In today’s tight job market, diversity, equity, and inclusion (DEI) initiatives offer valuable opportunities for employers to sharpen their competitive edge and safeguard equity for their workers. Recently, WorkRise hosted a virtual event with nationally recognized leaders from the workforce development, business, and worker advocacy communities to examine the state of DEI in the workplace. At the event, presenters unpacked the latest evidence on DEI and pinpointed levers for advancing racial equity in the workplace.
Three takeaways from “Promoting Diversity, Equity, and Inclusion in the Workplace: What’s Working?” underscore the complexity of achieving DEI in the workplace and highlight promising approaches for advancing racial equity.
The US workforce is racially and ethnically divided
Researchers at the WorkRise event explored the complex gap between the generally accepted principle of fairness and how DEI plays out in the workplace. Carl Van Horn and Ronald Quincy, researchers from the John J. Heldrich Center for Workforce Development at Rutgers University, presented data showing some segments of the US workforce perceive inequity as a persistent issue nearly 60 years after the passage of the Civil Rights Act of 1964, which banned discrimination in the workplace.
The WorkRise-funded study, titled A Workplace Divided, was based on a national survey of 3,277 full- and part-time workers, examined perceptions of racial discrimination in the workplace and opinions about DEI policies and practices. Van Horn and Quincy’s research found that “one in four Black workers and one in five Asian American workers say they have thought about quitting a job because of discrimination they witnessed or experienced.”
The study also found:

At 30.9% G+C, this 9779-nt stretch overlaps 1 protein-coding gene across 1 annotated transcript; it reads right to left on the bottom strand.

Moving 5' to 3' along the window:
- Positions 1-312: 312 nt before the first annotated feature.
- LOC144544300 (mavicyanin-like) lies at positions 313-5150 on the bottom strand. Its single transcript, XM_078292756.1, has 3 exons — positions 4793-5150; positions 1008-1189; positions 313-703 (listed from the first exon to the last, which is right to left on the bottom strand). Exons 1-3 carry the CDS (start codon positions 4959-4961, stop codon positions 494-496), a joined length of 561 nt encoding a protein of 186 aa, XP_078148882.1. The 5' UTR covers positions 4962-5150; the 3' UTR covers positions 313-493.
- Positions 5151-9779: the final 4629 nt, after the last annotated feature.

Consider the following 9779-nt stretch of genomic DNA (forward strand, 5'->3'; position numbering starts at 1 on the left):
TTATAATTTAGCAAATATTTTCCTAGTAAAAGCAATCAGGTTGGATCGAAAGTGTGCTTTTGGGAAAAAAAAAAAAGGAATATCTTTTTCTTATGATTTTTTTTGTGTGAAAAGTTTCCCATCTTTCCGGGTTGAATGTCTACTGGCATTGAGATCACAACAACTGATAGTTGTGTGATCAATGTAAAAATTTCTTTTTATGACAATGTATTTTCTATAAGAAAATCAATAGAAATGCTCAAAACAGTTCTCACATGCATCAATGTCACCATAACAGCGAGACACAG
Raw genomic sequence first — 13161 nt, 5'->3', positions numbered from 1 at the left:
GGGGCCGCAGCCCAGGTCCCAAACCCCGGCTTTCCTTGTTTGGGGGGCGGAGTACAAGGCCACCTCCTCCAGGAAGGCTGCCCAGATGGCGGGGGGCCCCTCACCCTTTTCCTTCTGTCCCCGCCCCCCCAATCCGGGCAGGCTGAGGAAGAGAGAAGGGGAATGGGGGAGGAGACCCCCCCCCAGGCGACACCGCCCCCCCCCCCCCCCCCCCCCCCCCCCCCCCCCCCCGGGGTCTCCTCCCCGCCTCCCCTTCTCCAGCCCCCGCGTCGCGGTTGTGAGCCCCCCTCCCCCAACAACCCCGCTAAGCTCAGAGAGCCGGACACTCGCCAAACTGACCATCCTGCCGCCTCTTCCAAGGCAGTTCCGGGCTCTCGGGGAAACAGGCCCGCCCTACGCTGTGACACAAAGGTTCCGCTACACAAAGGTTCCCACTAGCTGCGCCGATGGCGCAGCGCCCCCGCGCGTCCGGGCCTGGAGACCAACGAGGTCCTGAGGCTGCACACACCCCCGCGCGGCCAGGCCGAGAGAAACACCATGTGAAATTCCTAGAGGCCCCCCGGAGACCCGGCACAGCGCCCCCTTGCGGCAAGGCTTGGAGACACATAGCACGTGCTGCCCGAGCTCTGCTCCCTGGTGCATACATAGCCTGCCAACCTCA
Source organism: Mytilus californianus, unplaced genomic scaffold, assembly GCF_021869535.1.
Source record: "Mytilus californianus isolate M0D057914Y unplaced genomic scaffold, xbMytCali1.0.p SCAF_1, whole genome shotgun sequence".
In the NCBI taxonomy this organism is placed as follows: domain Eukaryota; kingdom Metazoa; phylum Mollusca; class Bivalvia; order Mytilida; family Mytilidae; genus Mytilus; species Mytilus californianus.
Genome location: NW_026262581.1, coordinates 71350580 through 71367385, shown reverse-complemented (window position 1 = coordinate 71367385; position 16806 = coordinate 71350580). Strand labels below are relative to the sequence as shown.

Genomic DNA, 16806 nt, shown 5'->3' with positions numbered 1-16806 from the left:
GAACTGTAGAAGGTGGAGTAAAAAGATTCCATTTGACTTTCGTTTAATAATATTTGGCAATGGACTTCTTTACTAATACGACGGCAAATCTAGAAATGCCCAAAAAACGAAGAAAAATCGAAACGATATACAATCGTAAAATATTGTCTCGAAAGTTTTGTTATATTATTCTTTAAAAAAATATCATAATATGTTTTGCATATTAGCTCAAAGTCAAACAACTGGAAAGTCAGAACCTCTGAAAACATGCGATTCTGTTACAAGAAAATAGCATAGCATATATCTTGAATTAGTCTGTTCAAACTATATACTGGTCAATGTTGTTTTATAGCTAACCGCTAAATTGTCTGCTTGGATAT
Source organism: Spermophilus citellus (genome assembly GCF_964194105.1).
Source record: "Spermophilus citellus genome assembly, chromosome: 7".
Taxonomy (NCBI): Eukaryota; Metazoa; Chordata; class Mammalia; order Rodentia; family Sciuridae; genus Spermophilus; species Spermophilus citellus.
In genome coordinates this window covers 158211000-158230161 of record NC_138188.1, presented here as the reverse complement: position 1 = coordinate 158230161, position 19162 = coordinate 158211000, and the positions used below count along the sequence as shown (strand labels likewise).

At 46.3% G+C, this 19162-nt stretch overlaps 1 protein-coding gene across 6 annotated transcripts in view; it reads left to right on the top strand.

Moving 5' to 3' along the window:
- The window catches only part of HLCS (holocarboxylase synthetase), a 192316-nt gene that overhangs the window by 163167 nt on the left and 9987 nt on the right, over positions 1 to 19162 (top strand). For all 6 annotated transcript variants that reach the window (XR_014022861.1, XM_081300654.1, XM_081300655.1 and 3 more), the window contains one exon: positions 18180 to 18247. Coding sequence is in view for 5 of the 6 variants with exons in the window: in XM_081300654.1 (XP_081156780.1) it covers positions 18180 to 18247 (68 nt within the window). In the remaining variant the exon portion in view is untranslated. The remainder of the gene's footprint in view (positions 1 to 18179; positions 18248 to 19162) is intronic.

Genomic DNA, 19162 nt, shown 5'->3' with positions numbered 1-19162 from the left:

- Black workers are twice as likely, compared with white workers, to report workplace discrimination as “a major problem in private workplaces.”
- Mistreatment of Black female workers is especially pervasive. Three in four Black women reported discrimination as a major or minor problem in private workplaces, and more than half (55 percent) said it’s a major problem. These data echo a recent Urban blog post, which found the overlap of race and gender creates disadvantages in hiring, interviewing, and pay for Black women.
- Approximately 55 percent of Black workers, 41 percent of white workers, and 38 percent of Latino workers say unconscious bias, rather than intentional prejudice, occurs in their workplaces.
According to Van Horn, “There’s still a huge amount of work to be done” to address these systemic workplace challenges. “People don’t really know what [DEI] means in their own companies,” he said, and many workers are still encountering unconscious bias, “which is difficult to address but needs to be addressed.”
Tanya Wallace-Gobern, executive director of the National Black Worker Center, a Black worker’s advocacy organization, said companies seeking to make workers’ experiences more equitable must change outmoded behaviors and patterns that are still viewed as culturally acceptable. She said the task of “unlearning implicit bias” fundamentally requires people to connect with people who are different from themselves.
Quincy, the study’s coauthor, highlighted an important window of opportunity for employers to ignite and sustain the needed cultural shift. “The good news from our research is that the vast majority of all employees believe that a diverse workforce is a good thing to have,” said Quincy, who calls this particular finding a “testament of hope.”
Drawing from recommendations informed by study participants, Quincy said employers can advance racial equity in the workplace by addressing the role of unconscious bias, demonstrating that the company values diversity and speaking out against inequities, and reimaging the role of staff, including human resources, managers, and frontline workers, in transforming the workplace. Intentional DEI work should also include documenting incidents of discrimination more thoughtfully and hiring more people from local communities, especially people of color, said Quincy.
Dismantling inequities baked into workplace systems